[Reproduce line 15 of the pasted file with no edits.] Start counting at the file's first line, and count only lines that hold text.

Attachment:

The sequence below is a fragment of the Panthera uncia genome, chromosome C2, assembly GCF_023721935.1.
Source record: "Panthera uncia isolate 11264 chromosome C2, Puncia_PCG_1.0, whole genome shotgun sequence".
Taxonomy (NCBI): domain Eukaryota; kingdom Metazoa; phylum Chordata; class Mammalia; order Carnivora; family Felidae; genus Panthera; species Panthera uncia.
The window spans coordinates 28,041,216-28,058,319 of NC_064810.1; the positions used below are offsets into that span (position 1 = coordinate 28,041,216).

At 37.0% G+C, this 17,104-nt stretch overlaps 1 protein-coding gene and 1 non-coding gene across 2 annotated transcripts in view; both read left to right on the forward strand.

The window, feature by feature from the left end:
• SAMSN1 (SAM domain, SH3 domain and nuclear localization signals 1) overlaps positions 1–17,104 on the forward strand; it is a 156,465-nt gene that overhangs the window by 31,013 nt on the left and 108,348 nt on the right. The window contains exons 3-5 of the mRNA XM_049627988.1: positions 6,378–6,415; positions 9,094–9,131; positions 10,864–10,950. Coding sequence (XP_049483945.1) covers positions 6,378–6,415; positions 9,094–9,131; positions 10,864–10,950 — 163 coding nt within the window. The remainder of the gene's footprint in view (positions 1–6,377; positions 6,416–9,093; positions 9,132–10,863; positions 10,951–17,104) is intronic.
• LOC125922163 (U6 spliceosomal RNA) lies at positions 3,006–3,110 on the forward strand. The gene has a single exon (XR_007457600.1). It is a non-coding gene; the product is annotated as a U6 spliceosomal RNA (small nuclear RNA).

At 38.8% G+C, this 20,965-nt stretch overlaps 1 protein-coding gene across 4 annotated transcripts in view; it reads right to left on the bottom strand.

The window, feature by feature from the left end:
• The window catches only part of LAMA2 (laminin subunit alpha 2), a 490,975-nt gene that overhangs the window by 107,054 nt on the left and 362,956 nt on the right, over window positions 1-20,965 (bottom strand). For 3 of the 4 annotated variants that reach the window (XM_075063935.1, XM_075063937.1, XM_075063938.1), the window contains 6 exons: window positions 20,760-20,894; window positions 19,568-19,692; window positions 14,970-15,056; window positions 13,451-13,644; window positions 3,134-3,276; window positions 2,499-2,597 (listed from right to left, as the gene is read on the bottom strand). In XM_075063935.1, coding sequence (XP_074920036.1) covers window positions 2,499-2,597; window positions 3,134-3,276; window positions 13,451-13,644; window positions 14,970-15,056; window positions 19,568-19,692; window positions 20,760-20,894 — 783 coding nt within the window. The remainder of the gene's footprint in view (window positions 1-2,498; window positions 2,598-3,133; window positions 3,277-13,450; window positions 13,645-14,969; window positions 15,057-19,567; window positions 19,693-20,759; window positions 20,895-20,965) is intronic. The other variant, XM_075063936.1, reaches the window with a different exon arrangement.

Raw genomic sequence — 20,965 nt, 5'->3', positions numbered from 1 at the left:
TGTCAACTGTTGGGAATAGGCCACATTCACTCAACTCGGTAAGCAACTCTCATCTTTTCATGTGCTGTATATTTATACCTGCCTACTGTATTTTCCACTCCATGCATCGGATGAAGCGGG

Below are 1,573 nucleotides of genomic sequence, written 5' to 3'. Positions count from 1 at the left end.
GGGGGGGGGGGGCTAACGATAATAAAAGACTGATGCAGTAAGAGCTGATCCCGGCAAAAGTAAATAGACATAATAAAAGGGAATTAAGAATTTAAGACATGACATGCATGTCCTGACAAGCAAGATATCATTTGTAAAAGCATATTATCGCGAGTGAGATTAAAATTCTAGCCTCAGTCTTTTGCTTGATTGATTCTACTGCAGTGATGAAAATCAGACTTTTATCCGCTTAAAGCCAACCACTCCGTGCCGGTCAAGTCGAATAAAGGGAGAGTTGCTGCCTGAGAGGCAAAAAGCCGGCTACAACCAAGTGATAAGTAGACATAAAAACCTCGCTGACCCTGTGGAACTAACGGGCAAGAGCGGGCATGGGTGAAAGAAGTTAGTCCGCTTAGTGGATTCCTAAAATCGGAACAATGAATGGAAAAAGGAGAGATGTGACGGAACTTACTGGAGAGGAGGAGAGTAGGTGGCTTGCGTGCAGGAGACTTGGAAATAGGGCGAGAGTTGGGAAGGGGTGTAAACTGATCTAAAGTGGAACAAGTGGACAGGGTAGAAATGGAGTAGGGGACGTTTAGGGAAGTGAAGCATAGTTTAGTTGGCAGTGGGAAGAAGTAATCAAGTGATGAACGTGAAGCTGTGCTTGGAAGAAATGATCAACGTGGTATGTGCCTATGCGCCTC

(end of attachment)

GGGGGGGGGGGGCTAACGATAATAAAAGACTGATGCAGTAAGAGCTGATCCCGGCAAAAGTAAATAGACATAATAAAAGGGAATTAAGAATTTAAGACATGACATGCATGTCCTGACAAGCAAGATATCATTTGTAAAAGCATATTATCGCGAGTGAGATTAAAATTCTAGCCTCAGTCTTTTGCTTGATTGATTCTACTGCAGTGATGAAAATCAGACTTTTATCCGCTTAAAGCCAACCACTCCGTGCCGGTCAAGTCGAATAAAGGGAGAGTTGCTGCCTGAGAGGCAAAAAGCCGGCTACAACCAAGTGATAAGTAGACATAAAAACCTCGCTGACCCTGTGGAACTAACGGGCAAGAGCGGGCATGGGTGAAAGAAGTTAGTCCGCTTAGTGGATTCCTAAAATCGGAACAATGAATGGAAAAAGGAGAGATGTGACGGAACTTACTGGAGAGGAGGAGAGTAGGTGGCTTGCGTGCAGGAGACTTGGAAATAGGGCGAGAGTTGGGAAGGGGTGTAAACTGATCTAAAGTGGAACAAGTGGACAGGGTAGAAATGGAGTAGGGGACGTTTAGGGAAGTGAAGCATAGTTTAGTTGGCAGTGGGAAGAAGTAATCAAGTGATGAACGTGAAGCTGTGCTTGGAAGAAATGATCAACGTGGTATGTGCCTATGCGCCTC